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What is a patent and how can I obtain one?

A patent grants the right to exclude others from making, using, offering for sale, or selling an invention in the United States. It also grants the right to exclude importing the invention into the United States.


In most cases, the U.S. Patent and Trademark Office requires inventors of mechanical devices to file mechanical illustrations specifying the precise placement of gears, levers, pulleys, and other functional aspects of the device. Each of the moving parts must be clearly shown and labeled in a way that comports with the standards developed by the USPTO. NAJAFI LAW, P.A. is highly familiar with the technical aspects of filing patent applications for mechanical devices. Our Jacksonville, Florida law office looks forward to assisting you with your case and helping you create adequate mechanical drawings illustrating the novel features of your invention. Learn more about the process on obtaining a patent.


Examples of electronic arts may include inventions that have circuit boards, wireless communication systems, network systems, and website architecture that usually build on existing archetypes. Problems arise when laymen reviewing your patent application fail to see the improvements that distinguish your invention from existing models. Our team can help you create high-level schematic diagrams, flowcharts, electronic block diagrams, etc. that illustrate the interrelationship between the major electronic components of your invention.


Computer-related technology patent

A business model patent applies primarily to computer-related technological innovations as opposed to actual business processes. E-commerce sites such as and have been successful in patenting ideas such as one-click purchasing and reverse auctioning, respectively. In other cases, the federal appellate courts have concluded that the validity of a patent depends less on whether the method enabled efficiencies already in process than on whether the method to be patented met the listed requirements of the patent statute — namely, that the method or process was tied to a particular apparatus or that the innovation transformed an article into a different thing, also known as the machine-or-transformation test. (See In re Bilski).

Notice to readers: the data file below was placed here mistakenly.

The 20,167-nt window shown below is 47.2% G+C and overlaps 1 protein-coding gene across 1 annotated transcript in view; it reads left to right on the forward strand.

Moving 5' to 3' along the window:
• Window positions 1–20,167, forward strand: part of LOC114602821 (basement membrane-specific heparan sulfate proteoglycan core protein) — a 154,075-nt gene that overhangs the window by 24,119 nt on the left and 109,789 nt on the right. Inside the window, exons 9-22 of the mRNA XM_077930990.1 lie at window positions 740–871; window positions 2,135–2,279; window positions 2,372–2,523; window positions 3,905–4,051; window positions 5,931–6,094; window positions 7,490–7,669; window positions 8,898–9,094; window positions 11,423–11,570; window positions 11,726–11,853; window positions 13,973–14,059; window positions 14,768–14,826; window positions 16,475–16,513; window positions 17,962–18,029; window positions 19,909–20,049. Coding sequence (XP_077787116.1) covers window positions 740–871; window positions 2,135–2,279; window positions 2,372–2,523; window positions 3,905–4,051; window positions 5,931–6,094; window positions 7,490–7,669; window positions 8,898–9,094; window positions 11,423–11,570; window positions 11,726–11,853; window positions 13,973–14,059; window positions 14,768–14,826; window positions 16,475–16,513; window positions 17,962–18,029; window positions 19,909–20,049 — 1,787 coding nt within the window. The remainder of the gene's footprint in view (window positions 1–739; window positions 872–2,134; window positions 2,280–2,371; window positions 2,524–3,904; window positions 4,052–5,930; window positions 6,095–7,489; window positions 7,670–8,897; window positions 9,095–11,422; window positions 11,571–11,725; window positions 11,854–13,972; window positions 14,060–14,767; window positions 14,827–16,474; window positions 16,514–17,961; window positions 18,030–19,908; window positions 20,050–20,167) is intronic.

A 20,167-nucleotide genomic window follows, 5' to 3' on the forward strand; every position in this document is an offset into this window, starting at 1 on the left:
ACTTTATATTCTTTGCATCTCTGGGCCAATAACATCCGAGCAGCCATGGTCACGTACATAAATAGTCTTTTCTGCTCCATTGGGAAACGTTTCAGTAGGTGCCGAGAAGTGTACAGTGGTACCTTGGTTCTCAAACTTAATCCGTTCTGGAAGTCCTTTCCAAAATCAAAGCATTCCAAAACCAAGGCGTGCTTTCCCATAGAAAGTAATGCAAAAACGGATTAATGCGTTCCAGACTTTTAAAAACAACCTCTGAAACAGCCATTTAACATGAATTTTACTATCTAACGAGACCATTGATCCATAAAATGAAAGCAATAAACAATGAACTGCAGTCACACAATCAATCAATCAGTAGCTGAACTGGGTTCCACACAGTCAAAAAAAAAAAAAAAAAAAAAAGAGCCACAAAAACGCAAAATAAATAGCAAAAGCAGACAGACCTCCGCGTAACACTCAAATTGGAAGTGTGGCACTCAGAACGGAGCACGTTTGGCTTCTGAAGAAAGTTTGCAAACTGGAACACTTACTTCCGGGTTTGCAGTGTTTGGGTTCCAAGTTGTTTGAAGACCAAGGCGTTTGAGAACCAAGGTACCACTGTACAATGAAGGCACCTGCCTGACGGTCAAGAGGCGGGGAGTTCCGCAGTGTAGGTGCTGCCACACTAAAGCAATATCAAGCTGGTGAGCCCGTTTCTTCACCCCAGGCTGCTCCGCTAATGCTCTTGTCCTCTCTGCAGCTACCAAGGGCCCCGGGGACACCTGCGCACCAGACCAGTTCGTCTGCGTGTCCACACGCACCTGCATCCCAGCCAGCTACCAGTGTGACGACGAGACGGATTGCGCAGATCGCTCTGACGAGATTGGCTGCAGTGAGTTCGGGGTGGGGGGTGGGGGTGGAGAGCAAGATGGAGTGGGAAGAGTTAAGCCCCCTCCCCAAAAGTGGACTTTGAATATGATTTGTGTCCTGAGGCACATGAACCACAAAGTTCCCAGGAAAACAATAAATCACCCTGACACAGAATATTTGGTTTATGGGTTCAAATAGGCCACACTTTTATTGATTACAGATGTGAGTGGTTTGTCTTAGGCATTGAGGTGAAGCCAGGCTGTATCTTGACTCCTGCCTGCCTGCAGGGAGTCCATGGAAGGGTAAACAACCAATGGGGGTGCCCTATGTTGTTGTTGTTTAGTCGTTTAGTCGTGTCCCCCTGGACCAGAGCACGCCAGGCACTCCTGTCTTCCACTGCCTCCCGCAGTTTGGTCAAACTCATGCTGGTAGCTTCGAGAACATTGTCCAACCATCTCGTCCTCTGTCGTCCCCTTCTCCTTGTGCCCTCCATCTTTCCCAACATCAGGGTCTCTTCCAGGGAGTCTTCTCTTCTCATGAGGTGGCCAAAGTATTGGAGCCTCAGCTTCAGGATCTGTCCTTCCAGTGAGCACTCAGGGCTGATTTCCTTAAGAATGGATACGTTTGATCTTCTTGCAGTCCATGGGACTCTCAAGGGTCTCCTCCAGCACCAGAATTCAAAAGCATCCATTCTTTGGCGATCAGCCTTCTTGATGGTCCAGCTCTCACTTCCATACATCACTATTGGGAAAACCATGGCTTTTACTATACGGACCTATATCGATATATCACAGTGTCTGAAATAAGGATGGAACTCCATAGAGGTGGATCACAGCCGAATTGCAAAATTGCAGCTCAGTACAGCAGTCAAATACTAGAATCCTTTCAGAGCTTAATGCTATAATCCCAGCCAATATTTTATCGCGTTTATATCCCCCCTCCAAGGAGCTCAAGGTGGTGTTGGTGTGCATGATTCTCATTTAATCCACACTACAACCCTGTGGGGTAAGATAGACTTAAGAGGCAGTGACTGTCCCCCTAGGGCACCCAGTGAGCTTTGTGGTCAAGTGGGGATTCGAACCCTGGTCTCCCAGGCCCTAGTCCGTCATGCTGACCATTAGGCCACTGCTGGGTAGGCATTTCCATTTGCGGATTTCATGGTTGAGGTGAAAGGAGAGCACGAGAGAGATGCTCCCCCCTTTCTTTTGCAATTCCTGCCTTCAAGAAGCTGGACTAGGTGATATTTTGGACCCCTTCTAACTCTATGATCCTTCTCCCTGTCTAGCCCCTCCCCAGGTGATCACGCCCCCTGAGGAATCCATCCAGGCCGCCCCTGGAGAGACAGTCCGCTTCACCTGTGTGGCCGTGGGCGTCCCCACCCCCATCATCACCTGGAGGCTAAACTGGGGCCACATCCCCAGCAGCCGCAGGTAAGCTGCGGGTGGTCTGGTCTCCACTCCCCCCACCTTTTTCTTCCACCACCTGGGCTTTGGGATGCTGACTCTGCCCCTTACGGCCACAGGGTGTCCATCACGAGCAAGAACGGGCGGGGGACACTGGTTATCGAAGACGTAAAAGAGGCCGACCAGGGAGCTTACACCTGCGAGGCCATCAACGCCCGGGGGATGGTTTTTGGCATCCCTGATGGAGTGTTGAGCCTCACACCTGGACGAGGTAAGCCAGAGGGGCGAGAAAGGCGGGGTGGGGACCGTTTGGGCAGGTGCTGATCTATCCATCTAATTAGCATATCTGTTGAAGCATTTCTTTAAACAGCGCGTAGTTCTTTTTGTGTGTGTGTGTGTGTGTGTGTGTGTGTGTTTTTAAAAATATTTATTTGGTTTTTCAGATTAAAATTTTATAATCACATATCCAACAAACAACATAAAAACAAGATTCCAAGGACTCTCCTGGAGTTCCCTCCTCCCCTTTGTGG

Patenting your software for the purposes of selling or licensing it can be challenging. When examining computer-implemented inventions, a patent examiner will determine whether the specification discloses the computer and the algorithm (e.g., the necessary steps and/or flowcharts) that perform the claimed function in sufficient detail such that one of ordinary skill in the art can reasonably conclude that the inventor invented the claimed subject matter. An algorithm is defined by the USPTO as a finite sequence of steps for solving a logical or mathematical problem or performing a task. The patent application should express the algorithm in any understandable terms, including as a mathematical formula, in prose, in a flowchart or in any other manner.

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